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New EU security law hits small businesses too hard


11 Mar 2021



The EU Commission is planning far-reaching obligations for the prevention and reporting of cyber attacks. These will affect almost all medium-sized industrial companies. VDMA is calling for relief for small businesses.

Brussels/Frankfurt, 11 March 2021 - According to the plans of the EU Commission, practically all industrial companies will have to comply with extensive cybersecurity requirements in future - regardless of whether they are large power plant operators or niche businesses.

Although VDMA supports the idea to foster cybersecurity in industry, it criticises the fact that the planned directive on network security (NIS 2) will not distinguish more precisely between companies that are active in critical infrastructure, for example, and other companies. This would impose a considerable financial burden on small companies in particular and create legal uncertainties

VDMA considers the envisaged classification of companies to be particularly problematic. In addition to "essential facilities", the NIS-2 directive provides for a new category of so-called "important facilities", which, as things stand at present, also includes companies in the mechanical and plant engineering sector. "There is no distinction with regard to the requirements between the categories essential and important. Basically, the requirements for a nuclear power plant (classified as 'essential') are to apply to the same extent as for a mechanical engineering company with 50 employees - regardless of what the company produces. We reject this," says Thilo Brodtmann, Executive Director of the VDMA. Only micro-enterprises with fewer than 50 employees are exempt from the obligations in the planned directive. "If this version remains, more than 9,000 European machinery manufacturers would be affected, more than 3,000 of them in Germany," says Brodtmann. "Three quarters of the companies affected have fewer than 250 employees."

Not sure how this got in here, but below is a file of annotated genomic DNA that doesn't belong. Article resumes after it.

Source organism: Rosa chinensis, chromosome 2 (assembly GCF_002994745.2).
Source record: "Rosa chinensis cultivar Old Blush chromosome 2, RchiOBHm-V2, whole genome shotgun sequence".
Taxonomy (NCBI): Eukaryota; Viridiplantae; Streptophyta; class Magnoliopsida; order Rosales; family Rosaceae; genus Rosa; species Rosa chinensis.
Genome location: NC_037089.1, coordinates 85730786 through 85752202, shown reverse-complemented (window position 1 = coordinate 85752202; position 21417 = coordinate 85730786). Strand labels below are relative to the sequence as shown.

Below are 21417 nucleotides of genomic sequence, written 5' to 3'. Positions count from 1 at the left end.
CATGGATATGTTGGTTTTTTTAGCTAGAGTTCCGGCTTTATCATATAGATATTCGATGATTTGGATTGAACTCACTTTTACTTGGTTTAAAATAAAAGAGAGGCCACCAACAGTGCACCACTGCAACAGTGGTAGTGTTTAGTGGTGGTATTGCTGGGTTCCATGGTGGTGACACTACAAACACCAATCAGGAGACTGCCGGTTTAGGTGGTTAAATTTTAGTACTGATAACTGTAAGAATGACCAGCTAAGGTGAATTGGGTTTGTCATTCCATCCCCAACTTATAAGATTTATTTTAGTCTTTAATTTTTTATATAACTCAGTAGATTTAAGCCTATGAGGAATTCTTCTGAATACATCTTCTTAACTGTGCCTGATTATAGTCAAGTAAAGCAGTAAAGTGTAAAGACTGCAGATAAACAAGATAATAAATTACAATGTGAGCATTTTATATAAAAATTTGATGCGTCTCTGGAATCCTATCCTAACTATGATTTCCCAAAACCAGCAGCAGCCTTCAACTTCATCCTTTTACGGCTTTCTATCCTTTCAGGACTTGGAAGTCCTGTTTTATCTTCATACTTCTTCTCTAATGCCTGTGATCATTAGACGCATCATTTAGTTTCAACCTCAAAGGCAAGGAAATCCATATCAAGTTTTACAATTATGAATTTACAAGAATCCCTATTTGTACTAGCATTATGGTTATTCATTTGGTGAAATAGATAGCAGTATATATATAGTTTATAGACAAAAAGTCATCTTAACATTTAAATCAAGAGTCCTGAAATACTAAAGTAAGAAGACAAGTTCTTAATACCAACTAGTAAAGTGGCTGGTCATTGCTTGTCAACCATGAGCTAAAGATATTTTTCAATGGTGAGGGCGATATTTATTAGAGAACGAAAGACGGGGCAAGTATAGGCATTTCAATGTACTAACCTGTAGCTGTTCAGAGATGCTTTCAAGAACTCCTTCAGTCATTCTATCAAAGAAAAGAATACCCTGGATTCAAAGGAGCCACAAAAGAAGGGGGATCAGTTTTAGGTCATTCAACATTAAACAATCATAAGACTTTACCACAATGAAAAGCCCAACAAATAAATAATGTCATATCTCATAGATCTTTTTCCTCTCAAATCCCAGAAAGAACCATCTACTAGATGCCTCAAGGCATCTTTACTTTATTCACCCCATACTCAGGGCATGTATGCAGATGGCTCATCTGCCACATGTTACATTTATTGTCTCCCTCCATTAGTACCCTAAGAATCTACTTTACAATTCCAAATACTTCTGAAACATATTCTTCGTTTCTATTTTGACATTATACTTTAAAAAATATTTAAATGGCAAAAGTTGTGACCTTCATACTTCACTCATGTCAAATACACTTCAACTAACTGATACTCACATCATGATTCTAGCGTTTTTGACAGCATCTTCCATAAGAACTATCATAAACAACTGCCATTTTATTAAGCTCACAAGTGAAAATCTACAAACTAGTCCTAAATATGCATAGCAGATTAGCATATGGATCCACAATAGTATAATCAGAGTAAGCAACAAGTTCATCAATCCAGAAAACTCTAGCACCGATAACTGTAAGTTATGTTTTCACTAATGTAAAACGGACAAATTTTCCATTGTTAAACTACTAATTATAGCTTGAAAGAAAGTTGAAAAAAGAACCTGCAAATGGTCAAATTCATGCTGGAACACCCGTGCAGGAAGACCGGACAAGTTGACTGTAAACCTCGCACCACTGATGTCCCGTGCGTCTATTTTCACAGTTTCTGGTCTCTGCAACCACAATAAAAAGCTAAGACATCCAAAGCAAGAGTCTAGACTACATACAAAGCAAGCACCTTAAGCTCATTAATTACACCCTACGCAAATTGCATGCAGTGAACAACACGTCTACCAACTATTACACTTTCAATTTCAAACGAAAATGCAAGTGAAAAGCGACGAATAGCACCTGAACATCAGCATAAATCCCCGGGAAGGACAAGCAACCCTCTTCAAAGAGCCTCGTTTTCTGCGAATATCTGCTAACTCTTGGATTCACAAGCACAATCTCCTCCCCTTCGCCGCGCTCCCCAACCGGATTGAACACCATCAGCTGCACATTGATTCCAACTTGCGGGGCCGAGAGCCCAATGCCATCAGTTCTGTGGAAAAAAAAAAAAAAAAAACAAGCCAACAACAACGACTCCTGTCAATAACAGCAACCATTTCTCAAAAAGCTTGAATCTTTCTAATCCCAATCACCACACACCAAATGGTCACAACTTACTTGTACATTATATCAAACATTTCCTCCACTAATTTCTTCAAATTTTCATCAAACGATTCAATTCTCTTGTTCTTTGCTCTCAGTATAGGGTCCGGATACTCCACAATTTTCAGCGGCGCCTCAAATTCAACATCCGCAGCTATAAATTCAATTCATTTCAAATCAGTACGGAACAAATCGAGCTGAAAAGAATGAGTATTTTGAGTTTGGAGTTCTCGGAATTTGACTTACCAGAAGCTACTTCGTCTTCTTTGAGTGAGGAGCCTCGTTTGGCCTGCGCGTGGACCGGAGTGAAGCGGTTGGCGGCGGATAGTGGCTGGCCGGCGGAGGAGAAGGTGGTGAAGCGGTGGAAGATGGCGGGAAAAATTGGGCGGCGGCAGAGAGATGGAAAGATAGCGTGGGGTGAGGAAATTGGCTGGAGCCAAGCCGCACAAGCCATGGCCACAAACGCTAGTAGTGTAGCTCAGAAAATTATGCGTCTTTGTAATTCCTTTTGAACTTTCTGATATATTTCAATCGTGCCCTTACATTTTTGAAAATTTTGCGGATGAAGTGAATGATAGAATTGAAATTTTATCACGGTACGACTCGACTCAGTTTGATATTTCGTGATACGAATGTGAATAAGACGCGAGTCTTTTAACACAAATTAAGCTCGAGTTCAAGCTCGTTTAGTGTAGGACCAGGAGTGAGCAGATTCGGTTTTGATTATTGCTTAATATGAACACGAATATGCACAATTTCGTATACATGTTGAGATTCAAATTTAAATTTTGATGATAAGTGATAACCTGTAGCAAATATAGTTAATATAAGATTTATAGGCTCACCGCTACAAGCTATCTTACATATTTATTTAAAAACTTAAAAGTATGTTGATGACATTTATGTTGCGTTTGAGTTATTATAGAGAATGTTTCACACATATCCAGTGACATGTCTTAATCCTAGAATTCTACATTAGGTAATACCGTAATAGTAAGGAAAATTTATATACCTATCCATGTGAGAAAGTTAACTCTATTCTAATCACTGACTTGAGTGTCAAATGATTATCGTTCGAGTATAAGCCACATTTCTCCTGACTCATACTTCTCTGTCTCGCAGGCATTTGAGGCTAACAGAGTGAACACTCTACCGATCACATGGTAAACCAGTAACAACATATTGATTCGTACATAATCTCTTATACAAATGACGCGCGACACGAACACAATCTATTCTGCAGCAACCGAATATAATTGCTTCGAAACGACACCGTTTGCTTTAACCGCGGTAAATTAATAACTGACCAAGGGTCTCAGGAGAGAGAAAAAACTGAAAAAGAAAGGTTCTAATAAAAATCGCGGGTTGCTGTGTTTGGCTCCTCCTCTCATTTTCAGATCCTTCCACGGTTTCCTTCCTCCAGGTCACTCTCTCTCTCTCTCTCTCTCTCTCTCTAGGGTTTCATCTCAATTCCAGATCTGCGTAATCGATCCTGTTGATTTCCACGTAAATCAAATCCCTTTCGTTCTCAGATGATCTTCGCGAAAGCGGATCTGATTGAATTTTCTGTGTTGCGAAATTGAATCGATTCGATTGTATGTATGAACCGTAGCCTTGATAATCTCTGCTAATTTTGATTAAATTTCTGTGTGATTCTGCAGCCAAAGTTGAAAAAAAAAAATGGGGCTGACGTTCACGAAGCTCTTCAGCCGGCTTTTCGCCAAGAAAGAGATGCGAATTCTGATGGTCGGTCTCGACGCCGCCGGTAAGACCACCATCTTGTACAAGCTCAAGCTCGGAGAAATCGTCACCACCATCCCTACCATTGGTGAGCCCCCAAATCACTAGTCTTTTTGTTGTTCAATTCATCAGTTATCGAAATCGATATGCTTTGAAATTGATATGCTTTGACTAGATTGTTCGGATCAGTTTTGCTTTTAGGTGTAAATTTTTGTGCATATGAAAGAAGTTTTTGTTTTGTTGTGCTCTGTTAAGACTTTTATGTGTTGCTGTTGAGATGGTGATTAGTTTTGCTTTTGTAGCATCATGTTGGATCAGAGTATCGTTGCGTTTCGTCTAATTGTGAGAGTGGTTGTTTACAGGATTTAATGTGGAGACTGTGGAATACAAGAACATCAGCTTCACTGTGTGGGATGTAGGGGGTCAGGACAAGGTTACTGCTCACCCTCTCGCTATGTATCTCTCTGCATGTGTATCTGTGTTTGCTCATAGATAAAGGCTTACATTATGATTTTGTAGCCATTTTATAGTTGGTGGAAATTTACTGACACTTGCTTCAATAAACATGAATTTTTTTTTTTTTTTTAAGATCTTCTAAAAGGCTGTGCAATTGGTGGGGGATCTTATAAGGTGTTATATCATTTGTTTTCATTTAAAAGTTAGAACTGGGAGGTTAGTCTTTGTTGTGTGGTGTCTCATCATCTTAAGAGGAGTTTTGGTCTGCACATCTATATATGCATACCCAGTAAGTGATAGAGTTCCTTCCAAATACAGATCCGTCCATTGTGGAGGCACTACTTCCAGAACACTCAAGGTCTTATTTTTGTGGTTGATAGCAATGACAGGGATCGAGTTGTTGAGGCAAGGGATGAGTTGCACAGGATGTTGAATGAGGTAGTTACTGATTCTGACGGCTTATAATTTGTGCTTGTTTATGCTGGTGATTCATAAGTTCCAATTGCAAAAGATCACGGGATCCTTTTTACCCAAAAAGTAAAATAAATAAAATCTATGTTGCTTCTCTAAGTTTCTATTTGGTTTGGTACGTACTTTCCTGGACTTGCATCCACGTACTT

VDMA is therefore calling on the parties involved in the upcoming legislative process to ease the obligation for "important" entities and to eliminate ambiguities. In this way, the effort - also for the supervising authorities - could be reduced without having to lower the objectives of the proposal in terms of the targeted cybersecurity level.

High fines in case of non-compliance

All affected companies will be subject to strict obligations for the management of cyber risks and reporting of incidents. For example, they must prove that conclusive concepts for company-specific risk analysis, for the management of security incidents and for ensuring the security of suppliers have been developed. Security incidents "with significant impact" must be reported to the authorities within 24 hours. Compliance with these regulations is to be monitored by the member states. Violations could result in fines of up to 10 million euros or 2 per cent of annual global turnover.